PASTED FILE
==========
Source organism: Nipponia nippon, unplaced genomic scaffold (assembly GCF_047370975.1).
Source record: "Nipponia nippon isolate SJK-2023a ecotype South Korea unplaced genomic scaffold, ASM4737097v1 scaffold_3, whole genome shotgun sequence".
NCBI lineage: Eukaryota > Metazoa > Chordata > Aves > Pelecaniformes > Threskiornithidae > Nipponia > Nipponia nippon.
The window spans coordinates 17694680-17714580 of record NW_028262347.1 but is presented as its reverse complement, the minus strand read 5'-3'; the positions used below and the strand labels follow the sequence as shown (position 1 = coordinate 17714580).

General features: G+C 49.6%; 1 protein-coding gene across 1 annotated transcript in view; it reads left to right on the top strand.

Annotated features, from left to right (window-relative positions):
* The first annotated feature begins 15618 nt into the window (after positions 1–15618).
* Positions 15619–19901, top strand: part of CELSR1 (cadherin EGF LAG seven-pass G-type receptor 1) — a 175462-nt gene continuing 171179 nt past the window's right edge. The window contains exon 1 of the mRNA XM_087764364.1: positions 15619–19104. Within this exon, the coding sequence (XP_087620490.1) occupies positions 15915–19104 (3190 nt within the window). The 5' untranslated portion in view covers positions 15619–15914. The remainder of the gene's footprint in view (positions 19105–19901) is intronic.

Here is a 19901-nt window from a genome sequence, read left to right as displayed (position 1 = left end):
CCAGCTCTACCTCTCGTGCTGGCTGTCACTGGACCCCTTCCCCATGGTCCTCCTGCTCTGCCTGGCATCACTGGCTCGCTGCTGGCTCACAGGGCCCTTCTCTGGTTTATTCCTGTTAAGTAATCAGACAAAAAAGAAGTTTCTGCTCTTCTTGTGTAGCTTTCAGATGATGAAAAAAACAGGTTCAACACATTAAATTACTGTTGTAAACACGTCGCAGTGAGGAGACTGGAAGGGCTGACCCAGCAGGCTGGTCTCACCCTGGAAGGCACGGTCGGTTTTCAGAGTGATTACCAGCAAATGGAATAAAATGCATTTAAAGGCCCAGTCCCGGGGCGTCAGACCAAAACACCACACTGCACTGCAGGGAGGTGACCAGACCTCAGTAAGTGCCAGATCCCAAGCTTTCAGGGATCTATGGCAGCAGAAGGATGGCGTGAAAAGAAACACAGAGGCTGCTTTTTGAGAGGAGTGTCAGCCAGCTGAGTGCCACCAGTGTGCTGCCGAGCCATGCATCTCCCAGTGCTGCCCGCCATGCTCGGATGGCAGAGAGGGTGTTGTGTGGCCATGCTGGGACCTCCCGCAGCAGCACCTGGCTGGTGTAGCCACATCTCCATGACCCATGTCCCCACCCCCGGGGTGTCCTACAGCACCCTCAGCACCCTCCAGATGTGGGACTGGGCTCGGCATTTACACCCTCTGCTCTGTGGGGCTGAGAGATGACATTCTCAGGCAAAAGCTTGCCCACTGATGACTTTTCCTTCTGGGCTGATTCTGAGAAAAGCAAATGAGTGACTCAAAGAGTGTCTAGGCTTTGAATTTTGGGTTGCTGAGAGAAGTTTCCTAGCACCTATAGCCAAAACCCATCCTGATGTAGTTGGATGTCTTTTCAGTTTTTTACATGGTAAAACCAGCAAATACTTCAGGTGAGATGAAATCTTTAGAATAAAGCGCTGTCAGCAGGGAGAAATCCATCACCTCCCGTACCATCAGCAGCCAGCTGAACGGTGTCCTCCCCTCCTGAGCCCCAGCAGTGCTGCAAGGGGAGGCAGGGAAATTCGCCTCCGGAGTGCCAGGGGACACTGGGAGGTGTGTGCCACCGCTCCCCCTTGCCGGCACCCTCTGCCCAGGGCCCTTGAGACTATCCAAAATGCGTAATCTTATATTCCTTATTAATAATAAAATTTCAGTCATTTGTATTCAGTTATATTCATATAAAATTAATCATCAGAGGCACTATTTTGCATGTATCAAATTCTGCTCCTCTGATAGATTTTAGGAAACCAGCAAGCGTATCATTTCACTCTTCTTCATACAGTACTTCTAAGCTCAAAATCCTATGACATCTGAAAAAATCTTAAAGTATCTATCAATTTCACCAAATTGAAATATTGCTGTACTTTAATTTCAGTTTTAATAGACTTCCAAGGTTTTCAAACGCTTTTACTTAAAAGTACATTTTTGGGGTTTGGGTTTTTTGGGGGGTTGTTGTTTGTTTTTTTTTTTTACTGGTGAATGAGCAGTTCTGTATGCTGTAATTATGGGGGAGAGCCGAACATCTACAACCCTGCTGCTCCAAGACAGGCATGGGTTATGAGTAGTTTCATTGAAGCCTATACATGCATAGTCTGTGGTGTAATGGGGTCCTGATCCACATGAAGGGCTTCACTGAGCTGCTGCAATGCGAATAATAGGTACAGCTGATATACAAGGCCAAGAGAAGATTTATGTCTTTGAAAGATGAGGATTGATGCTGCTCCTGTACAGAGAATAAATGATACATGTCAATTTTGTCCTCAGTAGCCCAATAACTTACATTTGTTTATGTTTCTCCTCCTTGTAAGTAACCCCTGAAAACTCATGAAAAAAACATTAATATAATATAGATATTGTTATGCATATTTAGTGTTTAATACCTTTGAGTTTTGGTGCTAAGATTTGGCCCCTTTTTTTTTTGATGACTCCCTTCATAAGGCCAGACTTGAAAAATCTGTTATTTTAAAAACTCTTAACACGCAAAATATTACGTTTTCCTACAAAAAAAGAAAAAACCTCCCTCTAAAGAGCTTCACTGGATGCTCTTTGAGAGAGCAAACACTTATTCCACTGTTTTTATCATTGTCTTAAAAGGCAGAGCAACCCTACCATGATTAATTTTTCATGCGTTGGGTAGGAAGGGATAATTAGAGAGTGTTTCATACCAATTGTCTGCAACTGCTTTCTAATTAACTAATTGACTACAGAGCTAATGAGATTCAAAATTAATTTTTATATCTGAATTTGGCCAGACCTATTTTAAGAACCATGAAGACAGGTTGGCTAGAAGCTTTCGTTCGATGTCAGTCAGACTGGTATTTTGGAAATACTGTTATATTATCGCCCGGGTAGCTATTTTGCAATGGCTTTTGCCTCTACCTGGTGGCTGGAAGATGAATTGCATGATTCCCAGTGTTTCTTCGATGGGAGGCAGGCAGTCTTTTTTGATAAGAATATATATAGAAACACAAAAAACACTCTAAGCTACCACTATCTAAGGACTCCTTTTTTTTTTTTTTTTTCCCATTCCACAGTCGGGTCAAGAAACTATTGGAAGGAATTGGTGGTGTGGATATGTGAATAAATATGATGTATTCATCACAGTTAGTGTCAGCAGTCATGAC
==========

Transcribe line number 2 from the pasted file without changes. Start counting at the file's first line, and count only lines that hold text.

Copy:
Source record: "Nipponia nippon isolate SJK-2023a ecotype South Korea unplaced genomic scaffold, ASM4737097v1 scaffold_3, whole genome shotgun sequence".